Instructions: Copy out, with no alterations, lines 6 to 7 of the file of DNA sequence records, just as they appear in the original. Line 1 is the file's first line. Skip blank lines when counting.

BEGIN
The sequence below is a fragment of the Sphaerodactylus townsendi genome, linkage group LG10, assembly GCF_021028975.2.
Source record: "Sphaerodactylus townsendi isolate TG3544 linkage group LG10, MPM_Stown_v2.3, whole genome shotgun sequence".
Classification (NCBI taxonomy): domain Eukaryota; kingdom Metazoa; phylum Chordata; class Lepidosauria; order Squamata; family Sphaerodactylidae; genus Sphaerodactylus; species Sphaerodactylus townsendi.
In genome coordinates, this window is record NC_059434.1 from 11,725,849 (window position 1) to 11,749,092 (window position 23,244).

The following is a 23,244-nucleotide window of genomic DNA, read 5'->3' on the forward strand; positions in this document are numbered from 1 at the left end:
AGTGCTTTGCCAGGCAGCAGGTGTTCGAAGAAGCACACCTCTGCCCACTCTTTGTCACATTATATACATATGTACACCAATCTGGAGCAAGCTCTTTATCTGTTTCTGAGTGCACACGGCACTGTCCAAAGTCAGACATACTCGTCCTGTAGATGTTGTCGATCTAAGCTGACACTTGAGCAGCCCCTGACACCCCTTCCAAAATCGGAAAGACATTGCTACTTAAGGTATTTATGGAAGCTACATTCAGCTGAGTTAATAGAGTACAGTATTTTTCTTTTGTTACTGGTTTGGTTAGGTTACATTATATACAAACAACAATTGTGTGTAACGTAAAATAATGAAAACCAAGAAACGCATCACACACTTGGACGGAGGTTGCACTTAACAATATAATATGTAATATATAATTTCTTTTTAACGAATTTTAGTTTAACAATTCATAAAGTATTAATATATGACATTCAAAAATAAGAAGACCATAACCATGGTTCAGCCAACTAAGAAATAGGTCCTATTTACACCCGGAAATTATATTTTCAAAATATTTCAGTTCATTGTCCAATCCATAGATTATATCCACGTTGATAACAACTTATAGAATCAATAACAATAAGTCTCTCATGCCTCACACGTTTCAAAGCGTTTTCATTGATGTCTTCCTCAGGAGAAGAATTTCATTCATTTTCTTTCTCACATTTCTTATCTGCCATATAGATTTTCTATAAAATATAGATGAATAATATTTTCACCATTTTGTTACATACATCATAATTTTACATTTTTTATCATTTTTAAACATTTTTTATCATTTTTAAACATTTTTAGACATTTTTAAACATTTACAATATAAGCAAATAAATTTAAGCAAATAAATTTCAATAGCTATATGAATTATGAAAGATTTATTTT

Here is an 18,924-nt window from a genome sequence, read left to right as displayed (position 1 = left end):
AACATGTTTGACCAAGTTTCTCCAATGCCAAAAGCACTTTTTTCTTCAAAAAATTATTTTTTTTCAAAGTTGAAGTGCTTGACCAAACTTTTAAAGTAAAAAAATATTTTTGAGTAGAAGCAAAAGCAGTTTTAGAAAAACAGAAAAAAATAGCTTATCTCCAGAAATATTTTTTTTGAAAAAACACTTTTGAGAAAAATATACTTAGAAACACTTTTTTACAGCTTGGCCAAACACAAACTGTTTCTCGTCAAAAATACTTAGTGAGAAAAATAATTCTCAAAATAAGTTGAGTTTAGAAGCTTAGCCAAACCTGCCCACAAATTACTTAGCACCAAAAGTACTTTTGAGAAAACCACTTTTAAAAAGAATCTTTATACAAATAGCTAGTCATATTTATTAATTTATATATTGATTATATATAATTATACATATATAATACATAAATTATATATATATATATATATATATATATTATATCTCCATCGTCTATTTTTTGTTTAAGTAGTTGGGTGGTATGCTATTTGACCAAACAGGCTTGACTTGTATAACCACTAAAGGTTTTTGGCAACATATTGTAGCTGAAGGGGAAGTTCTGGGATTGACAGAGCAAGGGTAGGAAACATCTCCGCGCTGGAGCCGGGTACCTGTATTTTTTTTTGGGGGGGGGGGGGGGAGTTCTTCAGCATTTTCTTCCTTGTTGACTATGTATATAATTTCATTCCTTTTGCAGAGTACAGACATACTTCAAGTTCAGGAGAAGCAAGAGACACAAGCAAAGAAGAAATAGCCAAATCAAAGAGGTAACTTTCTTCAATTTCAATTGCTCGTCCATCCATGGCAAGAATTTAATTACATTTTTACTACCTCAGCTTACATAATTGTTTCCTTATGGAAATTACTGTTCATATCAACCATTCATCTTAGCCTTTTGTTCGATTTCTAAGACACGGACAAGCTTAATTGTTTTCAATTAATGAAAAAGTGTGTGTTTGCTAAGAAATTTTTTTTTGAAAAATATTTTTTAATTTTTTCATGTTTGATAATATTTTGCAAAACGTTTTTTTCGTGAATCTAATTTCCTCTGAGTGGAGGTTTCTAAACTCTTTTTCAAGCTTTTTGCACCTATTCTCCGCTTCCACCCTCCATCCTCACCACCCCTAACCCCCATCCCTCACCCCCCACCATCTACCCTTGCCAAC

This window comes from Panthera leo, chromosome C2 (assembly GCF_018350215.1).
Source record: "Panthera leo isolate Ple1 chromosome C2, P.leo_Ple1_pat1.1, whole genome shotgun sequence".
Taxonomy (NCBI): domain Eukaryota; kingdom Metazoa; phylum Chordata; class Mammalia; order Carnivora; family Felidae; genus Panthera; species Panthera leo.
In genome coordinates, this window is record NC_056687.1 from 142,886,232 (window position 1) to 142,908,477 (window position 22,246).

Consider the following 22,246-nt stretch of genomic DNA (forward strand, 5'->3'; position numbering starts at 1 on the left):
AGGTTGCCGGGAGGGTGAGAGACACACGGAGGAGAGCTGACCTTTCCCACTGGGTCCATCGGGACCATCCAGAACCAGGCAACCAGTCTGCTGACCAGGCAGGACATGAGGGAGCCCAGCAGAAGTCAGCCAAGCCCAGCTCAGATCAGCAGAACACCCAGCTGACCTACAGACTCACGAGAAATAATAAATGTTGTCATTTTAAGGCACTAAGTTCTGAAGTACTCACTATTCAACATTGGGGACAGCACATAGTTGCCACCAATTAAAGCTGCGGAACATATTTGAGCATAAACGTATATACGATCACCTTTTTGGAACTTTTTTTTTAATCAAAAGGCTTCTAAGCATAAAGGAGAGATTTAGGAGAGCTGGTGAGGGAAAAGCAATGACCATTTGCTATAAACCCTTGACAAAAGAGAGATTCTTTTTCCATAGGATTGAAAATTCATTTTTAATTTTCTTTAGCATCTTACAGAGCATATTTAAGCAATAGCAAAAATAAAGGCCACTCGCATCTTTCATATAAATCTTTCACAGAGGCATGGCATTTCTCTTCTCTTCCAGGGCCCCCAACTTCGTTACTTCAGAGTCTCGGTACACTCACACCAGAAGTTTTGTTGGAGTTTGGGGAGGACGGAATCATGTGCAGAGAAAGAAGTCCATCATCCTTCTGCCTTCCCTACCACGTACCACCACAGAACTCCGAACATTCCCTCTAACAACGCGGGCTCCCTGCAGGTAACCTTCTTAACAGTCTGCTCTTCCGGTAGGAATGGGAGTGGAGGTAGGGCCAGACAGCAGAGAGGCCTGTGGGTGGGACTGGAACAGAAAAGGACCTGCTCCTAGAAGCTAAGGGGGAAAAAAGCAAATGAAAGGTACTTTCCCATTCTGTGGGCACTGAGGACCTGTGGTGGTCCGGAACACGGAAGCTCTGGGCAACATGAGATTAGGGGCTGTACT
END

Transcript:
AGTGCTTTGCCAGGCAGCAGGTGTTCGAAGAAGCACACCTCTGCCCACTCTTTGTCACATTATATACATATGTACACCAATCTGGAGCAAGCTCTTTATCTGTTTCTGAGTGCACACGGCACTGTCCAAAGTCAGACATACTCGTCCTGTAGATGTTGTCGATCTAAGCTGACACTTGAGCAGCCCCTGACACCCCTTCCAAAATCGGAAAGACATTGCTACTTAAGGTATTTATGGAAGCTACATTCAGCTGAGTTAATAGAGTACAGTATTTTTCTTTTGTTACTGGTTTGGTTAGGTTACATTATATACAAACAACAATTGTGTGTAACGTAAAATAATGAAAACCAAGAAACGCATCACACACTTGGACGGAGGTTGCACTTAACAATATAATATGTAATATATAATTTCTTTTTAACGAATTTTAGTTTAACAATTCATAAAGTATTAATATATGACATTCAAAAATAAGAAGACCATAACCATGGTTCAGCCAACTAAGAAATAGGTCCTATTTACACCCGGAAATTATATTTTCAAAATATTTCAGTTCATTGTCCAATCCATAGATTATATCCACGTTGATAACAACTTATAGAATCAATAACAATAAGTCTCTCATGCCTCACACGTTTCAAAGCGTTTTCATTGATGTCTTCCTCAGGAGAAGAATTTCATTCATTTTCTTTCTCACATTTCTTATCTGCCATATAGATTTTCTATAAAATATAGATGAATAATATTTTCACCATTTTGTTACATACATCATAATTTTACATTTTTTATCATTTTTAAACATTTTTTATCATTTTTAAACATTTTTAGACATTTTTAAACATTTACAATATAAGCAAATAAATTTAAGCAAATAAATTTCAATAGCTATATGAATTATGAAAGATTTATTTT

Here is an 18,924-nt window from a genome sequence, read left to right as displayed (position 1 = left end):